The Whole Pie (5 of 6)

OK: Monday will be the final installment on this topic, but before we get to the final installment we have one more piece of this data that has to be unraveled   Some people reading this series (and I admit there are a lot fewer of you than there were 4 years ago before this blog when into hibernation) are probably concerned that I keep wanting to revert to the "total wages" number when calculating the size of the problem rather than using the whole GDP.  Doing that, you may be thinking, magnifies the problem and seems to put it out of reach of a solution.

The problem, of course, is that in the United States, we tax individuals (human beings) based on their income (which: in a P&L, is the "top line" of revenue), and we tax Corporations on their net profits (on the P&L: the "bottom line") -- both adjusted for deductions, of course.  So while there may be a top-line (as measured by the GDP) of stuff over and above wages to the tune of more-or-less $11 trillion, a LOT of those dollars are swallowed up by cost of goods and are not taxable using the current model of taxation.  And, in my view, they shouldn't be -- they are not really income dollars: they are cost-of-goods dollars, and in some sense they are double-dipped against wages.

Here's how to think of that: Abe's Accessories makes screws.  In fact, last year, Abe's sold $1 million in screws to Bob's Barricades, and Bob sold $10 million in barricades to Carl's Contractors, who used the barricades for $100 million in highway work they did for the state of Delaware (hypothetical).  All $111 million of that shows up in the GDP, but Abe only made $90K in profit; Bob only made $190K in profit, and Carl made $500K in profit which he had to split with his brother who is also an invested private owner.  All the metal in the screws, the blocking material in the barricades, and the stuff Bob used to pave the highways (from machines to paving material) was not taxed: only the net profit (final income) was taxed.

In other countries, there's a way around this: they charge a VAT tax when you buy something wholesale.  So when Abe buys raw materials to make into screws, he pays the foundry for the difference in price between the raw ore and the raw metal he receives -- and a tax to the government for the difference in value.  When Bob buys screws from Abe, he pays Abe the screw price, and then the government a tax on the difference in value between raw metal and screws.  Etc.  In that case, almost all of the value in the GDP is therefore taxed -- but it also results in much higher prices for the end user.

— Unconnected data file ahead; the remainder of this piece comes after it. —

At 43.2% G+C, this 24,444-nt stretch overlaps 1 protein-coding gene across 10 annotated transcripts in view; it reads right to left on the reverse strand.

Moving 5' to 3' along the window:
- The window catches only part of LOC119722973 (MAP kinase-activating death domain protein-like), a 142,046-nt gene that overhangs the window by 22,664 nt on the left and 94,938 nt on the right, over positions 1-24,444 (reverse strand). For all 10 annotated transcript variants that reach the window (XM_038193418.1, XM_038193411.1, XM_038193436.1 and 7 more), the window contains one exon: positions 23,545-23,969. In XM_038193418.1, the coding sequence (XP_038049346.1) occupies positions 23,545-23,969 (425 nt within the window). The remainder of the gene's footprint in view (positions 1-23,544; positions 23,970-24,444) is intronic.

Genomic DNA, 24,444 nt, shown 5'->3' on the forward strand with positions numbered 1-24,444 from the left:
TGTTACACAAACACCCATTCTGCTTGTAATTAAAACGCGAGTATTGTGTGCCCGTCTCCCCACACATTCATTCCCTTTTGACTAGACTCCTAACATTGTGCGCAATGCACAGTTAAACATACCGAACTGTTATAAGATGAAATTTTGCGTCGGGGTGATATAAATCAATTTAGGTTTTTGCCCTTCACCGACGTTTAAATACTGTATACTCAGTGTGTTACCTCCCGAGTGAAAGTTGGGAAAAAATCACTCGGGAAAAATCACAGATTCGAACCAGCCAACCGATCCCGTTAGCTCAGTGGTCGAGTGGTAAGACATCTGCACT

The alternative to this, of course, is a universal sales tax -- which is sort of a simplified VAT tax anyway (unless you're an economist).  But in the current system, that is itself double-dipping against income which was already taxed when it was paid out (in most cases).

That's why, at the end of the day, the comparison of private income vs. public expenses looks like this:

That's right: all the hoopla about excessive corporate profits, and it turns out that corporate profits in the US are about 25% of all income in the US.  AND: the total of all wages plus corporate profits is actually less than all public expenses (federal, state and local).

You now have everything you need to know about whether or not the US has a tax rate problem or a government expense problem, and we will discuss what to do about it on Monday right before you cast your vote.

Have a nice weekend; be in the Lord's house on the Lord's day with the Lord's people this weekend as you pray about this and all the other things which are worrying you about this present age.


Tim Hackett said...

Hi Frank,
I will read this en toto this evening, so forgive me if you've addressed this. Does that graph include investment income (capital gains, etc.)? Am I mistaken to bring this up? Is it irrelevant? On its face this graph is clearly an unsustainable accident waiting to happen. I wonder how it would look with investment income added - the liberal will most certainly point to it. Thanks for your ALWAYS enjoyable blogging and tweets.